Leicester wins the battle over the bones of Richard III

A testy legal case over burying the last king slain in England
University of Leicester/AP
University of Leicester/AP

Everything about Richard III is contested: was he a just, pious king maligned by the Tudors who seized his throne or a murderous thug who killed his nephews to gain power? Even deciding his final burial spot spawned an increasingly testy court case. Now, the High Court has ruled that he will be buried in Leicester, where he lay, forgotten, for nearly 500 years.

After being killed on Bosworth Field in 1485 by Henry Tudor’s invading forces, Richard had an ignominious burial, hastily shoved into a too-short  grave in Leicester’s Church of the Grey Friars. Within decades the church was destroyed in the dissolution of the monasteries and Richard’s resting place was lost until a band of dedicated pro-Richard forces, led by screenwriter Philippa Langley undertook an eight-year search to find and recover his body. They raised the funds for the archaeological work and got the city to agree to the dig. They succeeded in September 2012, within four hours of starting the two-week dig, his bones were discovered in a parking lot in the English city.

That’s when the legal battle broke out. Leicester was determined he’d be buried in their cathedral, though the king had no relationship with the city, aside from his death. A group of his descendants, the Plantagenet Alliance, argued that the exhumation licence was given to the University of Leicester in error and there should be widespread consultation about his final burial place. In initially allowing the descendants’ case to proceed in 2013, Justice Haddon-Cave wrote, “In my judgment, it is plainly arguable that there was a duty at common law to consult widely as to how and where Richard III’s remains should appropriately be reinterred.” He even went so far as to offer a possible solution: “I would strongly recommend that parties immediately consider referring the fundamental question—as to where and how Richard III is reburied—to an independent advisory panel made up of suitable experts and Privy Councillors, who can consult and receive representations from all interested parties and make suitable recommendations with reasonable speed.”

That set up the High Court case. As everyone waited, Leicester continued with it’s $2-million plans to re-inter Richard III in its cathedral. Now it appears it will get its way.

In an interview with Maclean’s, Philippa Langley  explained the University wasn’t supposed to be involved in the burial decision at all. “A comma caused the whole mess,” she says. Problems started with the exhumation licence application. “They don’t have enough space on them to detail all the information that you need to detail such as who the client is, what happens to the remains after exhumation: who has the permission to exhume them and who’s going to look after them. So what happened on the application form was that the archaeological contractors who are based at the university but are an independent business at the university couldn’t get their name on one line. Their name is University of Leicester Archaeological Services, so they had to put ‘Archaeological Services’ on the next line.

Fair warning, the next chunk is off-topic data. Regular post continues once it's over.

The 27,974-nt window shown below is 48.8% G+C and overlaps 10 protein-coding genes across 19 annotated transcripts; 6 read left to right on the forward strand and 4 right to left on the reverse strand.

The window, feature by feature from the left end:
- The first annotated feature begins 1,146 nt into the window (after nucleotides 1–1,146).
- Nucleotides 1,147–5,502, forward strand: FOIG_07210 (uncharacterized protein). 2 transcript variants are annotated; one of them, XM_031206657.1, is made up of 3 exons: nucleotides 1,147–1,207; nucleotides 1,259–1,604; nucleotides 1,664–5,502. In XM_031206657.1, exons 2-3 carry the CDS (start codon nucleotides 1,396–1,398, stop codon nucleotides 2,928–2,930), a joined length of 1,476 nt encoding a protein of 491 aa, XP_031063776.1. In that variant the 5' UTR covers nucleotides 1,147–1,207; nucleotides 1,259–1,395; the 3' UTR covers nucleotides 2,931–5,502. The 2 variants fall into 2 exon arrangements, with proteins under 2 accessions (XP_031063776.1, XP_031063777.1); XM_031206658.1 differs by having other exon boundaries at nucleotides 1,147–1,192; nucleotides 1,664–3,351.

“A comma was inserted by the Ministry of Justice after ‘University of Leicester’ so it looked like it was the University of Leicester who were applying for the exhumation licence,” she says. “They weren’t. It was Leicester City Council.” And they’d given Langley every indication about the need to consult as to where the last king of England killed in battle would be buried. “Leicester City Council was always going to consult on the matter, and they would hold the exhumation licence,” she says. “If everything had gone as we expected, Richard would be reburied by now, and consultation would have taken place.” But things didn’t go according to plans. “I’m afraid, because of a mistake, the exhumation licence went to the University of Leicester. They took the unilateral decision not to consult.”

That is born out by the High Court ruling:

The Council’s plans continued to develop, and become more specific as to what was
to be done, both before and after the announcement about claims for alternative
reburial locations. The decision-maker was then to be the Council in consultation with
the University, and ultimately the City Mayor. However, the attempt to agree a
memorandum of understanding with the University ran into opposition from ULAS,
which contended that the Council had no responsibility for reburying or deciding on
reburial for the remains. It argued that had been dealt with by the licence and/or was
for the MoJ. Mr Buckley did not agree with the Council’s proposals for handling
competing claims for re-interment. In the end, nothing came of the Council’s
proposals for consultation, which were not made public. Reference was made in a
draft City Council press release to a more general public consultation as follows: “If
and when the identity of the remains are confirmed [sic], there will be an opportunity
for the public to comment on the plan [for re-interment in Leicester Cathedral]”. This
sentence was, however, removed from the final draft after Mr Buckley voiced
objection to it.

As it was in Richard’s time, to the victors go the spoils. In this case, it’s his body.